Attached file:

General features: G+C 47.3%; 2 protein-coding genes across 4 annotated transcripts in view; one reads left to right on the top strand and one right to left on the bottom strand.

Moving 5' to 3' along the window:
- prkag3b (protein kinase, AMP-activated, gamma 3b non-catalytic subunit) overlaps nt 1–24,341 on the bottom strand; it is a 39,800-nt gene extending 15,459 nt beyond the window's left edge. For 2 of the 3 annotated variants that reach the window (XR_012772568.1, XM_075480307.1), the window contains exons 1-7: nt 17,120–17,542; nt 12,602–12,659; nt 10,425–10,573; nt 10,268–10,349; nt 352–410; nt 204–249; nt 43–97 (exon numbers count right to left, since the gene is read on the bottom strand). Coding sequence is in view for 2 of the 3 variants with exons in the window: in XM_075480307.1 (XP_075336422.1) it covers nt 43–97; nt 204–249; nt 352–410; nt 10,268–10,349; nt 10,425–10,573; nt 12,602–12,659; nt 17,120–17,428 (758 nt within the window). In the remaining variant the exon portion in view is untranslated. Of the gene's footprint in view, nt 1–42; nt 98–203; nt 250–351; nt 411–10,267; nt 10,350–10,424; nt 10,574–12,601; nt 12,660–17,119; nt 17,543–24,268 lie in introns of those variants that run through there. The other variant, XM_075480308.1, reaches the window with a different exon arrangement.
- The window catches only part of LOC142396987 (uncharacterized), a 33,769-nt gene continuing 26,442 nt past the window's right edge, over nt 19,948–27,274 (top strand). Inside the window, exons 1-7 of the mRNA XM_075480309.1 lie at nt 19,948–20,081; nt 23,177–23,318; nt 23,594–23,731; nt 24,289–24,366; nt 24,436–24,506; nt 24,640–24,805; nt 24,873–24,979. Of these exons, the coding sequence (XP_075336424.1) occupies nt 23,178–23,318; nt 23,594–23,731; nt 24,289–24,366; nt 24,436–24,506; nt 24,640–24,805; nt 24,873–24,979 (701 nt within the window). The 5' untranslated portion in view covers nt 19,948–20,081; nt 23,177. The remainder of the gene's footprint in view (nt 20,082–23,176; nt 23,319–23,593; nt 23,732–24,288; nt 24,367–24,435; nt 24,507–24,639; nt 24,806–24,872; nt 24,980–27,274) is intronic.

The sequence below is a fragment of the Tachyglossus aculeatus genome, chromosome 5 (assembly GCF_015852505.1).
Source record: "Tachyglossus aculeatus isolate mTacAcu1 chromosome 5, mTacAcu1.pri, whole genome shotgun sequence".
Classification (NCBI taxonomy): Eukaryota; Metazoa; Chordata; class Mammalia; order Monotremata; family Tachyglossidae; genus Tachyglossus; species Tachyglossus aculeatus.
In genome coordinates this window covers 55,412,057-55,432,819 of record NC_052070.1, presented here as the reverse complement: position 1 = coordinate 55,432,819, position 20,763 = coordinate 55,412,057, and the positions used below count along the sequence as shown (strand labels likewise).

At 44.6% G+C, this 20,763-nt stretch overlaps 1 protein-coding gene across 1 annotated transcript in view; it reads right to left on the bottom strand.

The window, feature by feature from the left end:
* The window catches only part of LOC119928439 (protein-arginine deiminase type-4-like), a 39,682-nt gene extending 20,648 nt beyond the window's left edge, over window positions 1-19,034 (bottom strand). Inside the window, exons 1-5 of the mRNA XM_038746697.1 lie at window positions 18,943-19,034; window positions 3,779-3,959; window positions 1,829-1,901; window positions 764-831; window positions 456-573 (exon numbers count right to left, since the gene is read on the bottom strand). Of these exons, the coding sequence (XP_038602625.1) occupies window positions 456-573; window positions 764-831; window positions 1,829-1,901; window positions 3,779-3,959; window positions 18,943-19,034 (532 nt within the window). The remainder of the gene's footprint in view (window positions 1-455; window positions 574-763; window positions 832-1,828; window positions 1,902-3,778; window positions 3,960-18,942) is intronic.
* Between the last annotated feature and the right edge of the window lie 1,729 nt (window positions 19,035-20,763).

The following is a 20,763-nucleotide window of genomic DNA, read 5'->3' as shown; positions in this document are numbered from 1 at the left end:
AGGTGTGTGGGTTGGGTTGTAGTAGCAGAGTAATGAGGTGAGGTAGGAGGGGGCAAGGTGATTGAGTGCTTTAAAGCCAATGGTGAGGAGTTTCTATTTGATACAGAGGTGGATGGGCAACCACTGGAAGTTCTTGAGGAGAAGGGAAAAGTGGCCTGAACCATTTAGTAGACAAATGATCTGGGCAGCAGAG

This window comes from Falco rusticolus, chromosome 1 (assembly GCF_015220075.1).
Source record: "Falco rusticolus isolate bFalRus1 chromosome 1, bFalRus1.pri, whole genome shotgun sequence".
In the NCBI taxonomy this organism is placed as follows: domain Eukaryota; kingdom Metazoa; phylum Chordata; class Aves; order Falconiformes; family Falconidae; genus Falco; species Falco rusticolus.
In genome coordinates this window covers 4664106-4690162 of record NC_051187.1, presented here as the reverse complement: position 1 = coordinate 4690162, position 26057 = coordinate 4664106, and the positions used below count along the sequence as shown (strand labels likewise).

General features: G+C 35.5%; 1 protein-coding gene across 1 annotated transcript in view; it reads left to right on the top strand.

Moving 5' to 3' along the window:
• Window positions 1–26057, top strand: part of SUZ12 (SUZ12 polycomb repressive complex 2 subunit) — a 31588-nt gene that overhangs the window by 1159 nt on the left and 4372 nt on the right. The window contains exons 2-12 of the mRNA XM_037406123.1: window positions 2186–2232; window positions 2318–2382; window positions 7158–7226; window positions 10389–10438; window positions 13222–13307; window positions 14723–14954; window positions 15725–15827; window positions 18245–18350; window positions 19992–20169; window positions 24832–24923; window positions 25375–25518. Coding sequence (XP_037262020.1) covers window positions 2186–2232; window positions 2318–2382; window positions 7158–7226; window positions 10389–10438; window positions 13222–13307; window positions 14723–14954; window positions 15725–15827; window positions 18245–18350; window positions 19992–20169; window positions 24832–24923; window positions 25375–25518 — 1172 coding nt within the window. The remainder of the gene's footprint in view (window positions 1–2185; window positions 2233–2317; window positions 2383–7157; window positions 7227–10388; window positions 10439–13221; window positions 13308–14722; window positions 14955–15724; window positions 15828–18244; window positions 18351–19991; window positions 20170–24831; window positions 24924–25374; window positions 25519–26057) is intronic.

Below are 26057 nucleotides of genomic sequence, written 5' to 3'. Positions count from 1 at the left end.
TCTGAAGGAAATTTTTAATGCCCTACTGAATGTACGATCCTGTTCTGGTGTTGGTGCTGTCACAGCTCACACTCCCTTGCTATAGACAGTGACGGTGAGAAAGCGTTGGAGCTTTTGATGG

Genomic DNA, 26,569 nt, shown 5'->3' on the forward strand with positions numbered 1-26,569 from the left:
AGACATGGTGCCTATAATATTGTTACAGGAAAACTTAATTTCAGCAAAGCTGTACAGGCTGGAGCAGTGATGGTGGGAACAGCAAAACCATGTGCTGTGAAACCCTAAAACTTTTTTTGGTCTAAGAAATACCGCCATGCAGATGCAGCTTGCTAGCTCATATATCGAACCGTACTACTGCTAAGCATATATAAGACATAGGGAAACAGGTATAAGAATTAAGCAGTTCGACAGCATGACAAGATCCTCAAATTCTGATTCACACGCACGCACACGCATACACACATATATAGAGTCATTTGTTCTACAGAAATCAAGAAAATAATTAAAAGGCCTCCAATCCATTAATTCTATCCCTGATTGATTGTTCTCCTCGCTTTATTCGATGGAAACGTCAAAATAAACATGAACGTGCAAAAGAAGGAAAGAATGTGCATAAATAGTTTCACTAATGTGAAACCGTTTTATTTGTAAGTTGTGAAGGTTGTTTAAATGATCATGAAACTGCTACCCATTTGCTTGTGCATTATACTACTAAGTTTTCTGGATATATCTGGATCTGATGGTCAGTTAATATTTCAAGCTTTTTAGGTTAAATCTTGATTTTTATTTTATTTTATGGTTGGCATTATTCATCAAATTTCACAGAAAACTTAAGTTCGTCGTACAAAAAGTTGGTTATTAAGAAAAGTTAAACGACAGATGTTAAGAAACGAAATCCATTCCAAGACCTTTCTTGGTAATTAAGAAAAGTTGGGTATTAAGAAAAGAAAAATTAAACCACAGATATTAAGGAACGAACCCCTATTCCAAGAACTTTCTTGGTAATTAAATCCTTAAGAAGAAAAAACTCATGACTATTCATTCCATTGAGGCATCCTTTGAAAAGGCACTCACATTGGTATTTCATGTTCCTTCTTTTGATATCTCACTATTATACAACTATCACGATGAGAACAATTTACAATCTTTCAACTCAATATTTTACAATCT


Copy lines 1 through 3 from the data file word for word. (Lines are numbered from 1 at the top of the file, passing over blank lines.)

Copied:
General features: G+C 47.3%; 2 protein-coding genes across 4 annotated transcripts in view; one reads left to right on the top strand and one right to left on the bottom strand.

Moving 5' to 3' along the window:
- prkag3b (protein kinase, AMP-activated, gamma 3b non-catalytic subunit) overlaps nt 1–24,341 on the bottom strand; it is a 39,800-nt gene extending 15,459 nt beyond the window's left edge. For 2 of the 3 annotated variants that reach the window (XR_012772568.1, XM_075480307.1), the window contains exons 1-7: nt 17,120–17,542; nt 12,602–12,659; nt 10,425–10,573; nt 10,268–10,349; nt 352–410; nt 204–249; nt 43–97 (exon numbers count right to left, since the gene is read on the bottom strand). Coding sequence is in view for 2 of the 3 variants with exons in the window: in XM_075480307.1 (XP_075336422.1) it covers nt 43–97; nt 204–249; nt 352–410; nt 10,268–10,349; nt 10,425–10,573; nt 12,602–12,659; nt 17,120–17,428 (758 nt within the window). In the remaining variant the exon portion in view is untranslated. Of the gene's footprint in view, nt 1–42; nt 98–203; nt 250–351; nt 411–10,267; nt 10,350–10,424; nt 10,574–12,601; nt 12,660–17,119; nt 17,543–24,268 lie in introns of those variants that run through there. The other variant, XM_075480308.1, reaches the window with a different exon arrangement.